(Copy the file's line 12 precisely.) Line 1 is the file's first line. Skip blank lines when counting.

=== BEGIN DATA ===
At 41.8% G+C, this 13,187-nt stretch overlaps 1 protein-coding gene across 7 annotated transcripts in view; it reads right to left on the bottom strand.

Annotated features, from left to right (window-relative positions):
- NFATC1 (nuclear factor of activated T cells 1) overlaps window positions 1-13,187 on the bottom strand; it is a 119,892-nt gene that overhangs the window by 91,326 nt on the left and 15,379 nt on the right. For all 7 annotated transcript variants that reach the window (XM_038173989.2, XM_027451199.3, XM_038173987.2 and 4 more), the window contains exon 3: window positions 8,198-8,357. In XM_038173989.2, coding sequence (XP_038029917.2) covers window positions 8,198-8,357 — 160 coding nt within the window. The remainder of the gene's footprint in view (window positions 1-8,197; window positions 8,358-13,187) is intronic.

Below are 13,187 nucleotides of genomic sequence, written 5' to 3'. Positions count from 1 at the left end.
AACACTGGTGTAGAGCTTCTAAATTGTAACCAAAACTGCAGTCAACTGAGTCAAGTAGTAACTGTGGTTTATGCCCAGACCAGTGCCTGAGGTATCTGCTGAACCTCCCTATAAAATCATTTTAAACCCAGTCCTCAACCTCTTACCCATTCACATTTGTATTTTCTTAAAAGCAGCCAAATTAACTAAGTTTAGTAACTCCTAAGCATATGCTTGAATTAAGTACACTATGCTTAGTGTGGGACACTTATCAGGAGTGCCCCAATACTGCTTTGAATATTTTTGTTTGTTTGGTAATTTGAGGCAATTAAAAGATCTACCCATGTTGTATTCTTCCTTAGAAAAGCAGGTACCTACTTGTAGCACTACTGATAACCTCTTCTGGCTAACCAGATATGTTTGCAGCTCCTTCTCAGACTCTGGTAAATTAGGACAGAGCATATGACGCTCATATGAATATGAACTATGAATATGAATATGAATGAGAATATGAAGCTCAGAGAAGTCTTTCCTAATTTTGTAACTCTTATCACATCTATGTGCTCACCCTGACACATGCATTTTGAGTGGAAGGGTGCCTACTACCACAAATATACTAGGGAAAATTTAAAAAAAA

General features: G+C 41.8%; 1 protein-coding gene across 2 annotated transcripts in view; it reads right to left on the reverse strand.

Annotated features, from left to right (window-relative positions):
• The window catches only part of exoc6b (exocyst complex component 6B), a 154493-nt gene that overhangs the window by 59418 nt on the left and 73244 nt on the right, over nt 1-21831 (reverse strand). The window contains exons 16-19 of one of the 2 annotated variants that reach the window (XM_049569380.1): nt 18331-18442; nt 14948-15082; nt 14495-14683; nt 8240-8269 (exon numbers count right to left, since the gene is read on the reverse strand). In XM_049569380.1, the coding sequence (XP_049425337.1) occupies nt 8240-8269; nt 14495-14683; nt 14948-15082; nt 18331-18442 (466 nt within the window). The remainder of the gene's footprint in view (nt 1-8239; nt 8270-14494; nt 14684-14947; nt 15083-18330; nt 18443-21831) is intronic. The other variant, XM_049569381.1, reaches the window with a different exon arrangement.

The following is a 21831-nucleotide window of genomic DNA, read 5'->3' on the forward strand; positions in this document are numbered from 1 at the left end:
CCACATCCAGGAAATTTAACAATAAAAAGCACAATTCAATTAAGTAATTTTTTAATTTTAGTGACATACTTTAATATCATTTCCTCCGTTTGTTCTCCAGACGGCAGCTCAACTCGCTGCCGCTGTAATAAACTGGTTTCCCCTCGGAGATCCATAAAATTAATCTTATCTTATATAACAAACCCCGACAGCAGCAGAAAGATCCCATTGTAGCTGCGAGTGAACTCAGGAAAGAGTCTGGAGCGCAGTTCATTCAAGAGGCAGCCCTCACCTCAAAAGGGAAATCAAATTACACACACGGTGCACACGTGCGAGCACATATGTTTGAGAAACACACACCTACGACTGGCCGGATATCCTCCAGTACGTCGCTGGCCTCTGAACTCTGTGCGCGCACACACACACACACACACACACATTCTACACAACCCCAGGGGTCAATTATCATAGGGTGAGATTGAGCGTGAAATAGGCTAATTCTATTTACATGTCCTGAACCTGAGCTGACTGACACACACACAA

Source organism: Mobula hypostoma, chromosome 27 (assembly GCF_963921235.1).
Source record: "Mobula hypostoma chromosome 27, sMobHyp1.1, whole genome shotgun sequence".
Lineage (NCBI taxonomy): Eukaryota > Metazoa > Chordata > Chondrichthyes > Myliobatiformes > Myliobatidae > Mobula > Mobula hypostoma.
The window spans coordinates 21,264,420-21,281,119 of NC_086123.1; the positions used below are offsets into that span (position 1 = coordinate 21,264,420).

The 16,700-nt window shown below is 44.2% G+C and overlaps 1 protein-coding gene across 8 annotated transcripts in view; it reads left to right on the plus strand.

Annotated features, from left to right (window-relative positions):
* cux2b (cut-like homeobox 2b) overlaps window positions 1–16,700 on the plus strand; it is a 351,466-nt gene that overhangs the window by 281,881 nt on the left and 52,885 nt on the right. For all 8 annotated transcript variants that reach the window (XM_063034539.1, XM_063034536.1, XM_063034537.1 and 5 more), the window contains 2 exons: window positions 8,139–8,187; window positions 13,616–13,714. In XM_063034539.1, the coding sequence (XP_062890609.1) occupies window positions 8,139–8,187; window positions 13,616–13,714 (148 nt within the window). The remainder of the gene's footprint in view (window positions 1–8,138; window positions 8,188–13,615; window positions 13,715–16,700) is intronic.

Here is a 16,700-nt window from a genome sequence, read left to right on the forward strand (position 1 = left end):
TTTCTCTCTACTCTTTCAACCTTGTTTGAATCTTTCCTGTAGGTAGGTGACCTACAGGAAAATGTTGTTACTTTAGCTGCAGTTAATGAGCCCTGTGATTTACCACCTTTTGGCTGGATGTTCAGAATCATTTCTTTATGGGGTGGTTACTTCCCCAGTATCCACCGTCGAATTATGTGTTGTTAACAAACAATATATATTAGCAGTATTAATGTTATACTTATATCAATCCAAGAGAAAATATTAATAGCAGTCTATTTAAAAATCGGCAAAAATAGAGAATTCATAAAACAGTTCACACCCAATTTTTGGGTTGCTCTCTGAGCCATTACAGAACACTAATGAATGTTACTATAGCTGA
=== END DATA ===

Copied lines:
Source record: "Mobula hypostoma chromosome 27, sMobHyp1.1, whole genome shotgun sequence".